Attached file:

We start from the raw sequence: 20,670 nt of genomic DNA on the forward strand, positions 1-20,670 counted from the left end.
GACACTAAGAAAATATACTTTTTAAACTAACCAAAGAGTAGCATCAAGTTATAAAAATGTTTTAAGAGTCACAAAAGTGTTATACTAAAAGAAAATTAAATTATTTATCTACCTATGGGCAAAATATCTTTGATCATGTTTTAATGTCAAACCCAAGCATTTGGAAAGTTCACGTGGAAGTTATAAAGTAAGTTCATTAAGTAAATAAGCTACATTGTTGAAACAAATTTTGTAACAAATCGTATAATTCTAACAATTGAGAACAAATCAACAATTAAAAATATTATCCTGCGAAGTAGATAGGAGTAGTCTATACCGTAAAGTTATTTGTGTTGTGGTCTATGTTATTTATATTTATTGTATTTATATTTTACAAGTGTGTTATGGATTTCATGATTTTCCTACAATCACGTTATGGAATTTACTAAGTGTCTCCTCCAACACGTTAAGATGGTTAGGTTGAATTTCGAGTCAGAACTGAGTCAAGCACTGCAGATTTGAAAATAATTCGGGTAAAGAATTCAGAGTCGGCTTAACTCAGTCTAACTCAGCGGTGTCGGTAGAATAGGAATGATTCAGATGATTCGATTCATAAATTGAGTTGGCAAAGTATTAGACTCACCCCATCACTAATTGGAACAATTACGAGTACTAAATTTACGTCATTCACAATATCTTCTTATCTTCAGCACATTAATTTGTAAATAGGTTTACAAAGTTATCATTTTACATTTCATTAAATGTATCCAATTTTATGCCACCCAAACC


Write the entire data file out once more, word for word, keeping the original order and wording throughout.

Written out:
We start from the raw sequence: 20,670 nt of genomic DNA on the forward strand, positions 1-20,670 counted from the left end.
GACACTAAGAAAATATACTTTTTAAACTAACCAAAGAGTAGCATCAAGTTATAAAAATGTTTTAAGAGTCACAAAAGTGTTATACTAAAAGAAAATTAAATTATTTATCTACCTATGGGCAAAATATCTTTGATCATGTTTTAATGTCAAACCCAAGCATTTGGAAAGTTCACGTGGAAGTTATAAAGTAAGTTCATTAAGTAAATAAGCTACATTGTTGAAACAAATTTTGTAACAAATCGTATAATTCTAACAATTGAGAACAAATCAACAATTAAAAATATTATCCTGCGAAGTAGATAGGAGTAGTCTATACCGTAAAGTTATTTGTGTTGTGGTCTATGTTATTTATATTTATTGTATTTATATTTTACAAGTGTGTTATGGATTTCATGATTTTCCTACAATCACGTTATGGAATTTACTAAGTGTCTCCTCCAACACGTTAAGATGGTTAGGTTGAATTTCGAGTCAGAACTGAGTCAAGCACTGCAGATTTGAAAATAATTCGGGTAAAGAATTCAGAGTCGGCTTAACTCAGTCTAACTCAGCGGTGTCGGTAGAATAGGAATGATTCAGATGATTCGATTCATAAATTGAGTTGGCAAAGTATTAGACTCACCCCATCACTAATTGGAACAATTACGAGTACTAAATTTACGTCATTCACAATATCTTCTTATCTTCAGCACATTAATTTGTAAATAGGTTTACAAAGTTATCATTTTACATTTCATTAAATGTATCCAATTTTATGCCACCCAAACC